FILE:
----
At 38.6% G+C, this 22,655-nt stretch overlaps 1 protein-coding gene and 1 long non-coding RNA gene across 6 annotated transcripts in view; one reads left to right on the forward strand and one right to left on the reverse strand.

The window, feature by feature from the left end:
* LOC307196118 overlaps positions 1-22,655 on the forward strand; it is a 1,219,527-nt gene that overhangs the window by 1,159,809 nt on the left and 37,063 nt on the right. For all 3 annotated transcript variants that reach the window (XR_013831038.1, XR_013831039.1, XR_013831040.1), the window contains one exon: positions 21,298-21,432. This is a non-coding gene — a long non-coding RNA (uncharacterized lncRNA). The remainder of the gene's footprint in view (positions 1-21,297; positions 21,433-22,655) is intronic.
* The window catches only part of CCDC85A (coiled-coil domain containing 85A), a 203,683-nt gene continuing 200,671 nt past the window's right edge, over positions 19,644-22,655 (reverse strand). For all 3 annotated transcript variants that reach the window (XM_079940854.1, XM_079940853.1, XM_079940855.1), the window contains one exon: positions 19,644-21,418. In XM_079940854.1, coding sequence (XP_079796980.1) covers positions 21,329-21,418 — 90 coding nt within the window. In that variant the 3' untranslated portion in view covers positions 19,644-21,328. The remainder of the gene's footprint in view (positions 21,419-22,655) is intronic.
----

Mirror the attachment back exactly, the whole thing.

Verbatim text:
At 38.6% G+C, this 22,655-nt stretch overlaps 1 protein-coding gene and 1 long non-coding RNA gene across 6 annotated transcripts in view; one reads left to right on the forward strand and one right to left on the reverse strand.

The window, feature by feature from the left end:
* LOC307196118 overlaps positions 1-22,655 on the forward strand; it is a 1,219,527-nt gene that overhangs the window by 1,159,809 nt on the left and 37,063 nt on the right. For all 3 annotated transcript variants that reach the window (XR_013831038.1, XR_013831039.1, XR_013831040.1), the window contains one exon: positions 21,298-21,432. This is a non-coding gene — a long non-coding RNA (uncharacterized lncRNA). The remainder of the gene's footprint in view (positions 1-21,297; positions 21,433-22,655) is intronic.
* The window catches only part of CCDC85A (coiled-coil domain containing 85A), a 203,683-nt gene continuing 200,671 nt past the window's right edge, over positions 19,644-22,655 (reverse strand). For all 3 annotated transcript variants that reach the window (XM_079940854.1, XM_079940853.1, XM_079940855.1), the window contains one exon: positions 19,644-21,418. In XM_079940854.1, coding sequence (XP_079796980.1) covers positions 21,329-21,418 — 90 coding nt within the window. In that variant the 3' untranslated portion in view covers positions 19,644-21,328. The remainder of the gene's footprint in view (positions 21,419-22,655) is intronic.